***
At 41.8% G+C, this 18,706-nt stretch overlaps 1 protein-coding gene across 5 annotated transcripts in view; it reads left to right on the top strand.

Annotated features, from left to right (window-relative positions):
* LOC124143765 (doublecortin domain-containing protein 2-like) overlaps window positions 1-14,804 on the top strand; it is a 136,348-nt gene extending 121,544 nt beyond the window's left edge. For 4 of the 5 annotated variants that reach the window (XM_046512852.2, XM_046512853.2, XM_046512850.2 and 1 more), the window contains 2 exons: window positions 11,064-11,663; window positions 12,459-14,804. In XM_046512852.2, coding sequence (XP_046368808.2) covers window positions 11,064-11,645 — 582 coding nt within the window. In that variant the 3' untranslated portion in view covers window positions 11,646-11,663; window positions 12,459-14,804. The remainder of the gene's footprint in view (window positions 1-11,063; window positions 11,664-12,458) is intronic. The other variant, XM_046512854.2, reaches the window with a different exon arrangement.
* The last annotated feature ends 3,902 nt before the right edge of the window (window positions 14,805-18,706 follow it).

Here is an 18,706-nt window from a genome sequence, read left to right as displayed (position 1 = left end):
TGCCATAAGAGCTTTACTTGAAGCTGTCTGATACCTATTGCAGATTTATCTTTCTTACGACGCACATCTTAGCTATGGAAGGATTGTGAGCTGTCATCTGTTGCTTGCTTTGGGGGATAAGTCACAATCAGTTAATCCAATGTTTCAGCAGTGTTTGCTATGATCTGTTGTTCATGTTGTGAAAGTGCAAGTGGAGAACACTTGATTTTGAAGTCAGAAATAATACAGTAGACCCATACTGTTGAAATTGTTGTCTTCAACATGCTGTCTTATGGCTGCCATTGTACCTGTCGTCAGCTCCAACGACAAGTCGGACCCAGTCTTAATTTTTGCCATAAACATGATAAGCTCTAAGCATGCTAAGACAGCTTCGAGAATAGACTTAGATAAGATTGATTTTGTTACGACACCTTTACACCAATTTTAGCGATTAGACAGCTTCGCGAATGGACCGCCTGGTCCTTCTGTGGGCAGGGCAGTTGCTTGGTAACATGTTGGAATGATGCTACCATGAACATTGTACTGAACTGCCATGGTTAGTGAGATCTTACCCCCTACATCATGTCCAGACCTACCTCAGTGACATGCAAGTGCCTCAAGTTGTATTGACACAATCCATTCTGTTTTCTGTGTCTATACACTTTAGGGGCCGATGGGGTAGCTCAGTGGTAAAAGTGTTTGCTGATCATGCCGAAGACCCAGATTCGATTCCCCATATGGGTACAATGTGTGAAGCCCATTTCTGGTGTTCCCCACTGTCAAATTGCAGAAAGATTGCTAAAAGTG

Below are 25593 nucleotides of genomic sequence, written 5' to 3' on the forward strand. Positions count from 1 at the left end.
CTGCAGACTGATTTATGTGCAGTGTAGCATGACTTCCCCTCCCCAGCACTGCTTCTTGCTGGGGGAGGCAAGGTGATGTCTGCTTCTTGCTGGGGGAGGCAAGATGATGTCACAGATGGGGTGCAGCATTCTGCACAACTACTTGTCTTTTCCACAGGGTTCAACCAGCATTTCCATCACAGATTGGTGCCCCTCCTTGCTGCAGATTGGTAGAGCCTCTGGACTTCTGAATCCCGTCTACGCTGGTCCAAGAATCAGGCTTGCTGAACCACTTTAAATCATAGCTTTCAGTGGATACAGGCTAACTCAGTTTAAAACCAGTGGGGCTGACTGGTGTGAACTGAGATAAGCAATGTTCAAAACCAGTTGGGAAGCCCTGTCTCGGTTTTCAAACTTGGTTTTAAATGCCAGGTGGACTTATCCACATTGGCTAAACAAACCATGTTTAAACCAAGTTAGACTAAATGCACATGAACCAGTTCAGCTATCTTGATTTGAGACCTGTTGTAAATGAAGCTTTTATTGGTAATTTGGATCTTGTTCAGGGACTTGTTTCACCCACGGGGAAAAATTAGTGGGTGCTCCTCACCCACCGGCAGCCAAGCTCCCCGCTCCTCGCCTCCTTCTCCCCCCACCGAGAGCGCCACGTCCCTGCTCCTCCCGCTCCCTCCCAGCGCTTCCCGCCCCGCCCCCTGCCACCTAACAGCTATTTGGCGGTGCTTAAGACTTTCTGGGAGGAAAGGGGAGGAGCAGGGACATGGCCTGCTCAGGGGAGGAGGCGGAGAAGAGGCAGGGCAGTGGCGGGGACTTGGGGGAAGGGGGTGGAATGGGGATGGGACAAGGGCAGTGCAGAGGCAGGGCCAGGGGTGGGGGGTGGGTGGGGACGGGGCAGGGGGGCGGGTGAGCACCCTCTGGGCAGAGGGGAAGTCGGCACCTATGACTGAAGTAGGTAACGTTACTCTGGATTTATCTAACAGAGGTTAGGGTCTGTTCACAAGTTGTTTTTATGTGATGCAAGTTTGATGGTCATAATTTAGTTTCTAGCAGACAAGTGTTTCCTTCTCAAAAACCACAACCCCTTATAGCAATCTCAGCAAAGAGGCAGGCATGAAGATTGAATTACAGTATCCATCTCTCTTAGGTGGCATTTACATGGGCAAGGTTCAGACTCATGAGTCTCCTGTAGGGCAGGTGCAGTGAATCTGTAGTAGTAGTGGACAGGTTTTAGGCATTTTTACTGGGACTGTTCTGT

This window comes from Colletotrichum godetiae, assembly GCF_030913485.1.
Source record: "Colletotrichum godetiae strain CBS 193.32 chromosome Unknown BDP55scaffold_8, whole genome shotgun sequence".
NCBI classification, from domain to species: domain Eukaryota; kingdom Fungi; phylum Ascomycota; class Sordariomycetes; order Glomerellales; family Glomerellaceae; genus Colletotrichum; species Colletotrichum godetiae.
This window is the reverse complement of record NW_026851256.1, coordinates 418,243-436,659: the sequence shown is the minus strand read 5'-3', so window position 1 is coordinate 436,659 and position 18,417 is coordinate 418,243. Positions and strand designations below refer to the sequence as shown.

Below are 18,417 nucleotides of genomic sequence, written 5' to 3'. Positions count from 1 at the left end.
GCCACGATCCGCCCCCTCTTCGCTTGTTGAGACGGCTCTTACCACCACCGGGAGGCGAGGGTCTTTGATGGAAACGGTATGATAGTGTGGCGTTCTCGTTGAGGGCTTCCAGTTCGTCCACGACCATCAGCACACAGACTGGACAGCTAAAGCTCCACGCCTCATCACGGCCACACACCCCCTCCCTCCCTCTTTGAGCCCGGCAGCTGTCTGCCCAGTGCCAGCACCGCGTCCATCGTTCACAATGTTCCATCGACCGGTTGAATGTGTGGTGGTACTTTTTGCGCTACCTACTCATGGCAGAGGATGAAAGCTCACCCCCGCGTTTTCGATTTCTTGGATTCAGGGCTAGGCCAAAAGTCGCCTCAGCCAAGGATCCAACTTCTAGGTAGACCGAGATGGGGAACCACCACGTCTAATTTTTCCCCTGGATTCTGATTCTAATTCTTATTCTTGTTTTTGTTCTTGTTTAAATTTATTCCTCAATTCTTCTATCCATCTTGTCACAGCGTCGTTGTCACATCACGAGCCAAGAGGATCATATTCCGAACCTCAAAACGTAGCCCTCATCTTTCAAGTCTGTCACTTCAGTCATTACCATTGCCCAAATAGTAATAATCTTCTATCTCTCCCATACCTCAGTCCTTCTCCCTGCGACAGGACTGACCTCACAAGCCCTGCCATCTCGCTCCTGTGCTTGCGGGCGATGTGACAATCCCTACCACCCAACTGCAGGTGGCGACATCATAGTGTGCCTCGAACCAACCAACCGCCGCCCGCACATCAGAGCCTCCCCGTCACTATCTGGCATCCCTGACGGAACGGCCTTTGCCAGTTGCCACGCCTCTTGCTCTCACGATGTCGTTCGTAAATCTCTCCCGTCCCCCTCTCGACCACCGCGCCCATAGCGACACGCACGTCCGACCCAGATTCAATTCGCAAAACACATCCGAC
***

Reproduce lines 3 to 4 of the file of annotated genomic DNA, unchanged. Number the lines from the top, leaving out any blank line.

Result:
* LOC124143765 (doublecortin domain-containing protein 2-like) overlaps window positions 1-14,804 on the top strand; it is a 136,348-nt gene extending 121,544 nt beyond the window's left edge. For 4 of the 5 annotated variants that reach the window (XM_046512852.2, XM_046512853.2, XM_046512850.2 and 1 more), the window contains 2 exons: window positions 11,064-11,663; window positions 12,459-14,804. In XM_046512852.2, coding sequence (XP_046368808.2) covers window positions 11,064-11,645 — 582 coding nt within the window. In that variant the 3' untranslated portion in view covers window positions 11,646-11,663; window positions 12,459-14,804. The remainder of the gene's footprint in view (window positions 1-11,063; window positions 11,664-12,458) is intronic. The other variant, XM_046512854.2, reaches the window with a different exon arrangement.
* The last annotated feature ends 3,902 nt before the right edge of the window (window positions 14,805-18,706 follow it).